Recent estimates project that the global cost of damages done by cybercrime would amount to six trillion dollars by 2025. That’s a staggering number, but does this really put nonprofit organizations at risk? A recent study indicates that about 50% of nonprofit organizations surveyed had been the target of a recent cyberattack.
But why would they even be a target? Nonprofits aren’t Fortune 500 organizations with billions in the bank. There is a preconceived notion that cybercriminals are only after organizations with deep pockets, but the reality couldn’t be further from this. Cybercriminals are targeting organizations of all sizes and across every industry.
Why Do Cybercriminals Go After Nonprofits?
There are a couple of reasons that cybercriminals would target a nonprofit organization.
- Data. Although breaching a nonprofit organization is probably not going to yield cash for criminals, it does offer something just as lucrative—data, specifically financial data and donor information. Data can be sold or leveraged for financial gain.
- Insufficient security. Nonprofits may be easier to target because of a lack of security. The same study mentioned above found that about half of the organizations did not have a formal security team prepared to protect them from cyberattacks.
Examples of Prominent Cyberattacks
Cyberattacks on nonprofits are not just a threat; they are a reality. Here are some well-known recent examples.
- In 2015, The American Museum of Natural History in New York was subject to an email phishing scam that resulted in an erroneous three million dollar wire transfer.
- Attackers fraudulently solicited donations on behalf of The Harry and Jeanette Weinberg Foundation in June 2018.
- Blackbaud, a social enterprise cloud services company, was breached in a ransomware attack in February 2020. Important personal information and financial data were leaked.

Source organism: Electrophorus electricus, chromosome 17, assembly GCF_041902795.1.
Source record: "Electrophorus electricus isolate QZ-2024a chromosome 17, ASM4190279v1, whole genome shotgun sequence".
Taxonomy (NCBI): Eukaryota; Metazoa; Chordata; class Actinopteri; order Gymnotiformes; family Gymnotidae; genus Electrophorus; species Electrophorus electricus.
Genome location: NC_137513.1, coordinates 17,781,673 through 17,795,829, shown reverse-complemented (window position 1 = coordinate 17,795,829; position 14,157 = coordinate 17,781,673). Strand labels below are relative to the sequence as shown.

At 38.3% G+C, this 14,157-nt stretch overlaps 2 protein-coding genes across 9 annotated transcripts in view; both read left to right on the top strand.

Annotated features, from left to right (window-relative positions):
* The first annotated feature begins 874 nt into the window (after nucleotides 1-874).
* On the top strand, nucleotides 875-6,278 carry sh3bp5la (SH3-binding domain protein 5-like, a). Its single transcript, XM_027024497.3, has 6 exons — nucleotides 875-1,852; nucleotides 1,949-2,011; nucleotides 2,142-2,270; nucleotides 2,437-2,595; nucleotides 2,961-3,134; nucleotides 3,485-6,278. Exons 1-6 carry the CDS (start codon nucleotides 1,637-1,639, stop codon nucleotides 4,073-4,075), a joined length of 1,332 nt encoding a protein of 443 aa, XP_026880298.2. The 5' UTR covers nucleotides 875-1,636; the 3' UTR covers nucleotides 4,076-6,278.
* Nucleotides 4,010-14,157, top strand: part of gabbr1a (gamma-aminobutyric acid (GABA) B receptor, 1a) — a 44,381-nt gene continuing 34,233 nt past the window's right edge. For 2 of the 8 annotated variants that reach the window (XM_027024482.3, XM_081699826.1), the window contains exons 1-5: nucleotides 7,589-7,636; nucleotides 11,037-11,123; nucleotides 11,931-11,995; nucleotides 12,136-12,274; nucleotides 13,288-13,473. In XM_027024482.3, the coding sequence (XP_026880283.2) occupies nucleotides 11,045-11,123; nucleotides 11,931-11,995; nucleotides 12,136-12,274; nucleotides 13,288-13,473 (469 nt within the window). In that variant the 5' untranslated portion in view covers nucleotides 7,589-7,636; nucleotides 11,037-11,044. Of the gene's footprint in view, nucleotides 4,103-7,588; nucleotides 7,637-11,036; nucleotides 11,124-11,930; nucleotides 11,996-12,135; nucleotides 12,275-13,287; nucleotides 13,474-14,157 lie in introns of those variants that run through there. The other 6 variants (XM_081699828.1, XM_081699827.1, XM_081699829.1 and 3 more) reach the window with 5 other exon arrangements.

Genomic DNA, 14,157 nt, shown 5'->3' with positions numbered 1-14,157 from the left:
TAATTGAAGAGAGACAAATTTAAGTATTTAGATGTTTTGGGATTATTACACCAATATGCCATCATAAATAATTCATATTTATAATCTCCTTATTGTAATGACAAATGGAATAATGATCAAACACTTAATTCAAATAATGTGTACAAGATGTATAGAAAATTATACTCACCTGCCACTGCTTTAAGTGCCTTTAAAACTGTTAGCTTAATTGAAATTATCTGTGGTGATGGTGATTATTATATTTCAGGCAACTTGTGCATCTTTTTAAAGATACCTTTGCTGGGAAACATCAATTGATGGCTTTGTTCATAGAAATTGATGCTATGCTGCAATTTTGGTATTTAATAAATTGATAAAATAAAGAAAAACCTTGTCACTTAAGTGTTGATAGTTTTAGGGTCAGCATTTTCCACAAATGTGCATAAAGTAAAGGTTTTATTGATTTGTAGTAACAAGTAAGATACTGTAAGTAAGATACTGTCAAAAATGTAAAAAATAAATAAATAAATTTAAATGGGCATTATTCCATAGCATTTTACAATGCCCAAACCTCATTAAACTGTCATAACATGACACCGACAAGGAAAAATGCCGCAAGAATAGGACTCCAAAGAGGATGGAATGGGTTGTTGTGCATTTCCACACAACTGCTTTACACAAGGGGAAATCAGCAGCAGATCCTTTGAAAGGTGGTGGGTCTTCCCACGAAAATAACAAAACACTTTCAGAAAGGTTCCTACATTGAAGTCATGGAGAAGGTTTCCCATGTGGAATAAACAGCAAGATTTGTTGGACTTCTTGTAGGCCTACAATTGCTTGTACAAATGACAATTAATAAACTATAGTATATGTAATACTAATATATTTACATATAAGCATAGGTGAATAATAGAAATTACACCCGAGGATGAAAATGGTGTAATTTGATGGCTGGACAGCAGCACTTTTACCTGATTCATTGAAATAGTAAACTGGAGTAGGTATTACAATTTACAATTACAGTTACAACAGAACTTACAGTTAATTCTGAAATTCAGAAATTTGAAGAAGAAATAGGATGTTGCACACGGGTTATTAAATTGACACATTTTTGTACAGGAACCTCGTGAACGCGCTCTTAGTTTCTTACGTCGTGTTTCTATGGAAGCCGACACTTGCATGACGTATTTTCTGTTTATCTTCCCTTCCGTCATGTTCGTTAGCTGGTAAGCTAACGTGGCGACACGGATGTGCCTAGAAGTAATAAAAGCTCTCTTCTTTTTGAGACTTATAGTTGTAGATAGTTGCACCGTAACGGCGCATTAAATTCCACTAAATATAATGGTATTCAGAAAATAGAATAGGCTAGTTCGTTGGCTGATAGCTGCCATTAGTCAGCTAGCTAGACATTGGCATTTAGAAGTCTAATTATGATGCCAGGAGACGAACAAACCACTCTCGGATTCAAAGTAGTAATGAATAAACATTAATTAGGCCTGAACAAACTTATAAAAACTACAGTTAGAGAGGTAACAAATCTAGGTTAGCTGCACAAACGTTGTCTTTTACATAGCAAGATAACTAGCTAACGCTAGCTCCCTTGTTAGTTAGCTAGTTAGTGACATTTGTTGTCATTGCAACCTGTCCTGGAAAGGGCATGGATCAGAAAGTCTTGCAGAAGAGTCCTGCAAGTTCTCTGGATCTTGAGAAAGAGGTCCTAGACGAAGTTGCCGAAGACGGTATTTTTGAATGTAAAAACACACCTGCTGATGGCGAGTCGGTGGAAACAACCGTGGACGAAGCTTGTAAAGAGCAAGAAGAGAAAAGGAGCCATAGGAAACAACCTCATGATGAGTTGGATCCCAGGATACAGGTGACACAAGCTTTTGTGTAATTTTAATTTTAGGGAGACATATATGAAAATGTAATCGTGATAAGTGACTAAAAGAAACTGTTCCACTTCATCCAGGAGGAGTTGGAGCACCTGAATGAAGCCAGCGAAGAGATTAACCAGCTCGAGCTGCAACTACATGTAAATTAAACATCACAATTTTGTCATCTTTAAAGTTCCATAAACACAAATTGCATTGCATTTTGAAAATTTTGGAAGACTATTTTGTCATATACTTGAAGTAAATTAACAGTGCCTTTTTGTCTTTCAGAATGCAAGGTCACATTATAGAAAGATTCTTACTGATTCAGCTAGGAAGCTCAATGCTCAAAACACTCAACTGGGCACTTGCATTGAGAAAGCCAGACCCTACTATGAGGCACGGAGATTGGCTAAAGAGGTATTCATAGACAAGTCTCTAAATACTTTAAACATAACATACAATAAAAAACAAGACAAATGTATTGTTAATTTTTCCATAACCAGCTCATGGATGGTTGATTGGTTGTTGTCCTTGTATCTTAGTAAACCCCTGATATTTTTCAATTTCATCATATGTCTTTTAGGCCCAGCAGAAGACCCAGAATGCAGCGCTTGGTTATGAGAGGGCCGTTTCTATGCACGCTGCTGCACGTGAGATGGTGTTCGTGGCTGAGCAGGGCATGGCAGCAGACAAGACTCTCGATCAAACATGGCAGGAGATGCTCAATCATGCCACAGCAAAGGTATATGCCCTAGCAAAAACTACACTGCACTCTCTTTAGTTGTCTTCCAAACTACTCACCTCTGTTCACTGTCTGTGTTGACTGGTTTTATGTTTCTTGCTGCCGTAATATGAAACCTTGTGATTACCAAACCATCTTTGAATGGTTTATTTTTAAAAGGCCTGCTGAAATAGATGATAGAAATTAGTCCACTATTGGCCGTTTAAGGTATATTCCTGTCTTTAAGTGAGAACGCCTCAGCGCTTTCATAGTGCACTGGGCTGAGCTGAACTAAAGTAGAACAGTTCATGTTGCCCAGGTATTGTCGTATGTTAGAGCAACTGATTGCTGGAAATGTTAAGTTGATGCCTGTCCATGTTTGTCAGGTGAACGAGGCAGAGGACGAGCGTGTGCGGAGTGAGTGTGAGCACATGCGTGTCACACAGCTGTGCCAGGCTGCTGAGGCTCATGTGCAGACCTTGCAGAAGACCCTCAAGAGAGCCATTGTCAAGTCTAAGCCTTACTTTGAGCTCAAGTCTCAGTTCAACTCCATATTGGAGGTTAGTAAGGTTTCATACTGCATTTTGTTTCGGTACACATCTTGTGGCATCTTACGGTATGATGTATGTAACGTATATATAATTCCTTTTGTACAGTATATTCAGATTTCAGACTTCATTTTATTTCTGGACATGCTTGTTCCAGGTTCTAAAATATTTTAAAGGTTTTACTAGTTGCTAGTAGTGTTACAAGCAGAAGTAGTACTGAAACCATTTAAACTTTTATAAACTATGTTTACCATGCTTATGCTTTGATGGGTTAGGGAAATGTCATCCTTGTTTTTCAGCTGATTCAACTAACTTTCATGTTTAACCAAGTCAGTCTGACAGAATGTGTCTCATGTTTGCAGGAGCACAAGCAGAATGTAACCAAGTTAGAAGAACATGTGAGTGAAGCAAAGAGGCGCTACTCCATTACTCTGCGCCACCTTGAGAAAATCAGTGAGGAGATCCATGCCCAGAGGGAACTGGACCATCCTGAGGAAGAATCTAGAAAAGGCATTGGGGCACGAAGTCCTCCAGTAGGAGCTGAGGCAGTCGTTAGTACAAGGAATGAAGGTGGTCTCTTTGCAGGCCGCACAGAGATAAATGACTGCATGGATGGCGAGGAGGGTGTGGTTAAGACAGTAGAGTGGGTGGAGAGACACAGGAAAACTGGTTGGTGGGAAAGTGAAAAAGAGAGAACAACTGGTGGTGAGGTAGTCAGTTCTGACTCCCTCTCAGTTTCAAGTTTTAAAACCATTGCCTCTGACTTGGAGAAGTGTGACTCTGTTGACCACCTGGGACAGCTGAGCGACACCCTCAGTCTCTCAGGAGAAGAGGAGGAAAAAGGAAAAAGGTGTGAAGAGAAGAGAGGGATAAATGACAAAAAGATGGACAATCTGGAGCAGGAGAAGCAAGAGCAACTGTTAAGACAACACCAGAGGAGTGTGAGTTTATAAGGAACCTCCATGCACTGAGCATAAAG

Assess Your Cybersecurity Vulnerabilities
Understanding where your nonprofit organization has cybersecurity gaps is the first step in improving your security posture. Studies have shown that upwards of 70% of nonprofit organizations have not completed a vulnerability assessment. With the real threat of cyberattacks, nonprofits need to ensure they don’t have any exposure or weaknesses.
While many nonprofits don’t have a team of cybersecurity experts on staff, taking advantage of security advisory services is a great way organizations can ensure they are protected against future cybercrime.
How to Reduce Risk
There is a lot you can do to protect your nonprofit organization from cybercrime. Being proactive will likely reduce any vulnerabilities.
- Keep software up-to-date
- Document a plan for responding to incidents of cybercrime
- Control access to delicate information
- Protect user accounts
- Exercise caution in processing requests
Besides the steps you can take to reduce threats to your nonprofit organization, the professionals at TPx can provide you with IT management and cybersecurity services to help you meet the modern challenges of keeping your data and clients safe from cyberattacks. Contact us today to see how we can help.